Building Bridges Through Mentorship

September 24, 2020

Written By: Shiloh Francis

Posted In: Elevate Magazine

As a senior officer, ccc had the pins to prove his years of experience in the Rapid City Police Department. One night he answered a call for service with a new, rookie partner. The two walked into the home and the people instantly went to the other officer. A rookie deescalating the situation faster than a senior officer, how could that be?

“He had an immediate level of trust,” the now police chief reflects as he tells the story. That rookie officer was Native American, as were the people at the call.

This was one of many moments throughout Hedrick’s career he would come back to throughout the years. He assumed the role as police chief in August, and is committed to continue the efforts of building a department that better reflects the community it serves.

“Historical trauma is a real issue for our community,” he acknowledges. “Some Native Americans might be hesitant to join our department due to law enforcement being a symbolic representation of generational mistrust. Building bridges is something we are continuously working on.”

One way they’ve been working to address the shortage of Native American officers has been through the Akicita program.

The program began in 2018 with more than a dozen participants each year. Western Dakota Tech students with an interest in pursuing a career in law enforcement are paired with a mentor from the Rapid City Police Department or Pennington County Sheriff's Office. It introduces students to various fields throughout the justice system and allows them to network with professionals in the field. At the same time, the RCPD hopes that it helps to break down the walls keeping someone from applying to the force by getting to see behind the scenes and meet the faces in uniform.

Cameron Moser-Asbjeld is a quiet, humble, hard-worker. He worked two jobs from the time he was 18. He currently serves in the National Guard in addition to his career in the department. At the same time he is also working toward his Bachelor’s degree at Black Hills State.

He is dedicated to his work. But more than that, he has a desire to serve his community.

“I grew up in Rapid City. I know how rough it can be for kids here. I wanted to be a person who could be a part of the solution.” For him, the mentorship experience was a foot in the door.

Unlike many students, he went into the criminal justice program already knowing he wanted to be a police officer. Through Akicita he was not only able to meet other police officers, but also gain experience with some of the specialty departments, an opportunity not available to most.
In the nearly two years since joining the department, Moser-Asbjeld has been a part of some headline-worthy calls. Two of which included active shooters. And while those get the adrenaline pumping, that’s not what the job is about for him. “It’s the everyday calls that matter,” he explains.

Like the opportunity help a victim of domestic violence, with the hope their interference was able to save a life.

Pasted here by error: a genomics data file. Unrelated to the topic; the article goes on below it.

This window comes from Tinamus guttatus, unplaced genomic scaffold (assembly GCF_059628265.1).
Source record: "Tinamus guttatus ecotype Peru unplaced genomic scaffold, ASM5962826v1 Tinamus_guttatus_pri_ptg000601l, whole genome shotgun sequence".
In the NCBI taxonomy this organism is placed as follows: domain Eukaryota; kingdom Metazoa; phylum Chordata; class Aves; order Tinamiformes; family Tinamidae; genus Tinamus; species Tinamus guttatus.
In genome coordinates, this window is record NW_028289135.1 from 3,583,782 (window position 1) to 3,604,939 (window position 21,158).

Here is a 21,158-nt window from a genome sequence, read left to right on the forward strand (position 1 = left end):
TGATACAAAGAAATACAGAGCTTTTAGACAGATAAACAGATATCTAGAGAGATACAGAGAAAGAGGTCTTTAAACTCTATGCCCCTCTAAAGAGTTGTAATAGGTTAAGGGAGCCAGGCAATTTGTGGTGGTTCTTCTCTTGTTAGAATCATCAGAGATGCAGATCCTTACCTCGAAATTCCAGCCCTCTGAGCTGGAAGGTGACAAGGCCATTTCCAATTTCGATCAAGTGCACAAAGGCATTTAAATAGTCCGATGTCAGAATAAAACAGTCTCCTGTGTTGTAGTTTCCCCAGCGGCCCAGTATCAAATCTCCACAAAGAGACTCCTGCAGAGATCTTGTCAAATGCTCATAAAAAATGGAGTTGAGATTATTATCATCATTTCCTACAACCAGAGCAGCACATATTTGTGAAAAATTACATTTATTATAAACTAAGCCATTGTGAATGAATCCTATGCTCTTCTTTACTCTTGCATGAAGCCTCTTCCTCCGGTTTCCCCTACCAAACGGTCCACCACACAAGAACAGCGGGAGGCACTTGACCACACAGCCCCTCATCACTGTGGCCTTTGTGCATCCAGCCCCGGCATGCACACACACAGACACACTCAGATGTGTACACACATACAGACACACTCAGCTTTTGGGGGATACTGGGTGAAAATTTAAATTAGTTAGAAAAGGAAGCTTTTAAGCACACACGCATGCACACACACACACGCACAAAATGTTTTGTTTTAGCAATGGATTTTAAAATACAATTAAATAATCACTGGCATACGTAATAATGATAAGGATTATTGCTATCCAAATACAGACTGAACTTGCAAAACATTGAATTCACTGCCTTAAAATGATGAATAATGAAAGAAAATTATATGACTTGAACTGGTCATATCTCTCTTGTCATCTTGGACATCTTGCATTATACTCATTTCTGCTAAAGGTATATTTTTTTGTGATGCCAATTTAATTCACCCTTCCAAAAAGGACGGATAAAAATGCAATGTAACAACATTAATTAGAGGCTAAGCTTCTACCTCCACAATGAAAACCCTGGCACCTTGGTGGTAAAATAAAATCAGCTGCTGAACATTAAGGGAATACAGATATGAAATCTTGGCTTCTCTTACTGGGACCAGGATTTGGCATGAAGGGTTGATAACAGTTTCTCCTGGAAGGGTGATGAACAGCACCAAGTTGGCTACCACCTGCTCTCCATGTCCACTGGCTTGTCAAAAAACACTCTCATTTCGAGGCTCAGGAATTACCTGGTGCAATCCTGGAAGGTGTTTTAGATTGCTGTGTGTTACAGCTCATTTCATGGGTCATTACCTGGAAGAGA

Or going back to his childhood neighborhood where he can engage with kids and encourage them along the right path.

This is why he wanted to serve that specific neighborhood. “I grew up there. I know the stigma that comes with it and how hard it is to be surrounded by people making poor decisions.” Being a familiar face gives him the advantage of an “immediate level of trust” that Hedrick recalls.

While he has not signed up to be a mentor through Akicita, Moser-Asbjeld is one in his own right, though his humility would keep him from admitting it. There are several kids from his former neighborhood he “keeps an eye on,” hoping to keep them out of trouble. “I simply want them to see me and know they can choose a different path in life…but at the end of the day it is their path.” He has helped connect one with resources, and even encouraged him to return to school.
In a time where tensions between the public and police departments are high throughout the country, it can be even more difficult to recruit officers. But Hedrick also credits the work of the department for the positive relationships in Rapid City. “Trust is fragile,” Hedrick admits.

Because of that fragility, he knows they cannot take anything for granted. They work hard to not only train officers, but to develop a positive culture. “We want people who do the right things, for the right reasons.” Which is why officers are given the flexibility to solve a problem rather than simply enforce a law.

For example, discovering a mother has no car seats, an officer was able to go to the store and buy car seats rather than ticketing.

Or showing up to a petty theft call only to find a parent was stealing formula to feed their baby. The officer was able to connect them with community resources.

These are only two examples of how the Rapid City Police Department works to live out its mission. They are more than words on a wall. It is at the very core of the work they do:

  • Community First.
  • Service Above Self.
  • Integrity-Driven.
  • One Interaction At A Time.

Chief Hedrick will admit there is still work to be done. As a former mentor of the Akicita program he knows that “learning goes both ways.” Through intentional work to build bridges, his hope is to continue to bring diversity to the criminal justice field throughout the region. 

It’s not about the heroic calls that make headlines, it’s about making a positive difference with every encounter.